COMMENTARY, PART 5: The Graying of the Workforce

Remember all the talk – hardly a decade ago – about Baby Boomers getting ready to retire in droves and leave the workplace looking like a ghost town – while taking all our skills, experience, wisdom, and personal networks with us?

            Don’t look now, but it didn’t happen.

            What’s more, not only didn’t we Boomers do that; it turns out we never intended to. Consider this: at the end of 2010, for the first time since employment statistics were kept by the Bureau of Labor Statistics (1948), there were more workers over 65 in the American workplace than there were under 20. More seniors than teens.

            This is more than an interesting workplace issue; historically, it’s downright staggering. When social security began in 1935, Americans’ life expectancy was 60 for males and 64 for females. In other words, you weren’t expected to live beyond 65, much less work.

Look at us now.

One would think (as an aside) that with our expansive capability to gather and analyze data, we’d have had a better fix on what our workplace looks – and will look – like, no? This illustrates the difference between left-brain analysis and right-brain interpretation.

Here are some examples of what left-brain analysis reveals. People 65 and older in the labor force increased from 12.1 percent in 1990 to 16.1 percent in 2010; the Census Bureau projects a 67 percent increase in the 65+ population by 2040, when one in five Americans will be 65+; and many studies conclude that by 2019, workers 55 and older will comprise 25 percent of the workforce, and that workers 50 years and up will account for 35 percent.

            Now, I’ll raise you one: that number could be 40 percent, which brings up the need to think more intuitively. Projections on workplace demographics are statistical in nature and algorithmic in structure. They do not, however, take into account subjective factors like seniors loving their continued activity or fearing inactivity, like that famous “boomer work ethic,” or like concerns about outliving retirement savings.

            Sooner or later, one must get off the spreadsheets and simply ask, “Why? What’s going on here?” There are three answers, I believe. The first is tied to the very nature of the generation that was supposed to be retiring so fast. We just don’t want to. We like work and we like working.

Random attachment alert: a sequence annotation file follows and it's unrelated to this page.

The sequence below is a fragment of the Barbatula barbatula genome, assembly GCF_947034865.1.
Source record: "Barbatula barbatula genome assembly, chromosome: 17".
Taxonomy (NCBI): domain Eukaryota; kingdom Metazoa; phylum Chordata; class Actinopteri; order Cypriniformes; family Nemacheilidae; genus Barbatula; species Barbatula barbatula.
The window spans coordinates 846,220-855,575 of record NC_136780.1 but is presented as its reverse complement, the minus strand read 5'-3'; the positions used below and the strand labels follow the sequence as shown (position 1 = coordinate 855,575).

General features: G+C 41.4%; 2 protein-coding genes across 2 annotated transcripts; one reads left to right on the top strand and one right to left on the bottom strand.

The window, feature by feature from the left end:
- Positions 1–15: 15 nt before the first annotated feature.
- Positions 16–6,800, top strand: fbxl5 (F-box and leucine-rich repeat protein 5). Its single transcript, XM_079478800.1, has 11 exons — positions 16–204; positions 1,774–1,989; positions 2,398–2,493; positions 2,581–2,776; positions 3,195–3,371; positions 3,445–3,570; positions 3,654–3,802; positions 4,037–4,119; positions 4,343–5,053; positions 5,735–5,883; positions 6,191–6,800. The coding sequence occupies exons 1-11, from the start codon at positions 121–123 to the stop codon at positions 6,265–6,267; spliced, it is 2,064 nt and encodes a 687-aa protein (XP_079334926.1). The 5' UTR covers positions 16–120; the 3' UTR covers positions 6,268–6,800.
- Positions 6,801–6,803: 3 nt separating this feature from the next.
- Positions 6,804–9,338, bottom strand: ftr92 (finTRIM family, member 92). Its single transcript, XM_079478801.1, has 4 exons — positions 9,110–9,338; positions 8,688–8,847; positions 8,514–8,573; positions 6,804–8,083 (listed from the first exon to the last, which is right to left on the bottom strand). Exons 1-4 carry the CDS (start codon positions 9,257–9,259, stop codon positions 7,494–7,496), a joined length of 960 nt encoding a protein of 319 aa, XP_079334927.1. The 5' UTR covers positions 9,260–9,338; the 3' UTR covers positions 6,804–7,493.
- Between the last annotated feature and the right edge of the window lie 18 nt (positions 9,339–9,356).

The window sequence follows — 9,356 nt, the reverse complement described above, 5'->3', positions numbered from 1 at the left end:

Second, in an economy top-heavy with white collar jobs (a turning point we reached in the second Eisenhower term, believe it or not), many boomers are in jobs that aren’t physically taxing, jobs they can perform into their eighties.

            And third, the government itself is pushing the envelope; full social security benefits now kick in at 66 – and that’s rising. Embedded in this is that our national approach to retirement compares unfavorably (to say the least) with those of European countries, Canada, and Japan, countries that enable retirement and support retirees.

            Put your left and right brains together, and you reach understanding, more often than not by looking at more than one stream of data in more than one way. For example, while the civilian labor force will have grown by 38.5 million from 1990 to 2020, 26.4 million of them will be 55 years or over, while the 16-24 age bracket will have shrunk by 4.2 million and the 25-54 (prime age) bracket will have increased slightly by 16.3 million. Fully 69 percent of the civilian labor force growth will come from the 55-and-up crowd – and the reason is easy to figure. While more workers are reaching 55, fewer in that bracket are retiring.

            Know when that jump-started? From 2000 to 2010, growth in the 55+ age bracket was a whopping, stunning, and very sudden 61 percent, while the decade earlier saw a 24 percent growth, and this one will finish at 38 percent. In other words, while no one was looking, Boomers plugged up the marketplace.

            The result is that the overall labor force will have increased by a factor of 1.31 from 1990 to 2020, but the 55+ category will have grown by a factor of 2.76. And in the larger context, the number of people 55 and older in the US in 2020 will be equal to the total population of the US 100 years earlier.

            These data point to another unprecedented certainty – and you heard it here first: that starting in as little as three years from now, we will have five generations in the workplace. Five! That’s Seniors, Boomers, Gen-X, Gen-Y, and (coming up quickly), Gen-V (see my commentary of May 5, as well as the entire series at

            But make no mistake: the workforce will be grayer than ever.

So, as I prepare to celebrate my 66th birthday next week – and collect my first Social Security check a month later – with grayer (and less) hair than I had when I began working, I ask you to look around. The workplace looks more like me because there are more of me than ever before (and, of course, less younger workers).

But cheer up, youngsters. This means I’ll keep paying into social security so you might still be able to collect when you retire – at about 100.

Career Coach Eli Amdur conducts workshops and one-on-one coaching in Job Search, Career Planning, Resumes, and Interviewing. Reach him at or 201-357-5844. Please visit and "like" him at